Joining or forming a band can also help you learn from others and further develop your skills. It can even keep your ego in check, which people in the industry and fans alike. Humility can draw people to you, which can mean getting more offers to play, thus, exposing your music more.
4. Display Your Skills
Suppose you've been learning, training, and practicing for a year. Then it may be time to consider taking it to the next level and showing people what you've got.
If you have a mentor, ask for their educated opinion and whether you can already play in public. If they say yes, ask them if they want to be part of your first-ever audience.
If your mentor believes in you, they'll likely say yes. They may even support you further by asking if they can bring others.
If you're comfortable with that, then great. However, you should also ask people closest to you, like your parents, siblings, or friends, to come. Their presence and support can be enough to strengthen your confidence.
Open mics at coffee shops and bars are some of your venue options. So, go around town and ask them if you can play for a night. They may ask for a performance test, so be ready to give one.
If you're not ready for an in-person audience, you can take a video recording of yourself playing. If you're in a band, ask the other members if they're okay with it. Then, upload it online via YouTube, Instagram, or Facebook.
5. Build a Following
Suppose your first performance was such a big hit that you get invited to play again. If so, grab this chance, but offer something new each time you perform. Also, use these as opportunities to take high-quality recordings you can upload later.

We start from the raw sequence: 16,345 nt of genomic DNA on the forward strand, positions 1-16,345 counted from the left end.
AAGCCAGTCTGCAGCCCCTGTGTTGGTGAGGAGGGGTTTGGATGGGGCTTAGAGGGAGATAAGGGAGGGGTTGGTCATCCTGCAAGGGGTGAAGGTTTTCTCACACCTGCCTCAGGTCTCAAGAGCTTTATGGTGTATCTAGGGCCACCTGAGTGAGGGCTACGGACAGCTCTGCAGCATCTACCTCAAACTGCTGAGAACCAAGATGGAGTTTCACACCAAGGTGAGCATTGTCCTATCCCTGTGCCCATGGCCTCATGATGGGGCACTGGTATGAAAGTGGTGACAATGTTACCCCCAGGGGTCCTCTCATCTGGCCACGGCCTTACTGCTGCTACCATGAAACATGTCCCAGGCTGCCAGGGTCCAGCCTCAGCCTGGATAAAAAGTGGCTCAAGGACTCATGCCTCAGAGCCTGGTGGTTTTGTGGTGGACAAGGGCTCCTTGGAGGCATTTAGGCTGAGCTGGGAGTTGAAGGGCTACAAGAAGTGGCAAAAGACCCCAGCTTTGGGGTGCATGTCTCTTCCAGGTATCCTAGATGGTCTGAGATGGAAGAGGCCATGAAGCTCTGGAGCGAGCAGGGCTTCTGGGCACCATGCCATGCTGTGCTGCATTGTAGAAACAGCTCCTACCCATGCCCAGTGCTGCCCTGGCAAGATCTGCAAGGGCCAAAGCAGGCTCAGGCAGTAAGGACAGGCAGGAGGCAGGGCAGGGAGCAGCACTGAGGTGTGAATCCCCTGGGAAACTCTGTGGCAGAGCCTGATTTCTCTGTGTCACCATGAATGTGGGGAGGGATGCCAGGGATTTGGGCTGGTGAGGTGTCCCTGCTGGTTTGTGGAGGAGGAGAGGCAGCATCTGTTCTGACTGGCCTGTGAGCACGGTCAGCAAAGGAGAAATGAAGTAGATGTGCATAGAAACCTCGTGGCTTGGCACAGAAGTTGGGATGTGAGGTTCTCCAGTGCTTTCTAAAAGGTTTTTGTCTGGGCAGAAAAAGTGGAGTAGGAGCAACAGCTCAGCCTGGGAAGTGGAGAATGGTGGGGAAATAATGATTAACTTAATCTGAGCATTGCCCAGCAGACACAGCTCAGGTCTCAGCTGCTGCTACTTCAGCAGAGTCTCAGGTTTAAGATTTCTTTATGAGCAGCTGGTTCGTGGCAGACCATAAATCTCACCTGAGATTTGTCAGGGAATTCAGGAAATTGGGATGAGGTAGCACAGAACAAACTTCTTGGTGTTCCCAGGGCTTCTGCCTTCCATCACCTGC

Once you have enough top-notch material, consider setting up an official website. Your site should be as professional looking as you are a professional musician. You should also be active on social media to continue building your following.
However, as crucial as those tasks are, they can be complex and time-consuming. Besides, that's time you could otherwise spend creating incredible music or songs.
Consider delegating those jobs to a music promotion and marketing company instead. Examples include The Mob's Press, Indie on the Move, and Sonicbids. They provide various marketing services, from website building to social media promotion.
Once you have a pro handling your marketing, you'll have more time to hone your skills further. Train and practice more so you can keep satisfying your fans and audience. As long as you keep at it, you may not have to wait that long until you land more high-paying gigs.
That's How to Become a Musician
Now that you know how to become a musician, you can decide if this is the career path you want. If so, consider taking the first step now, and that is to pick your instrument. The sooner you do, the faster you can master it and your art, and the sooner you can get your name out there.
If you liked this article, we have more informative articles to share. For starters, check out our entertainment category for more music-related news and guides!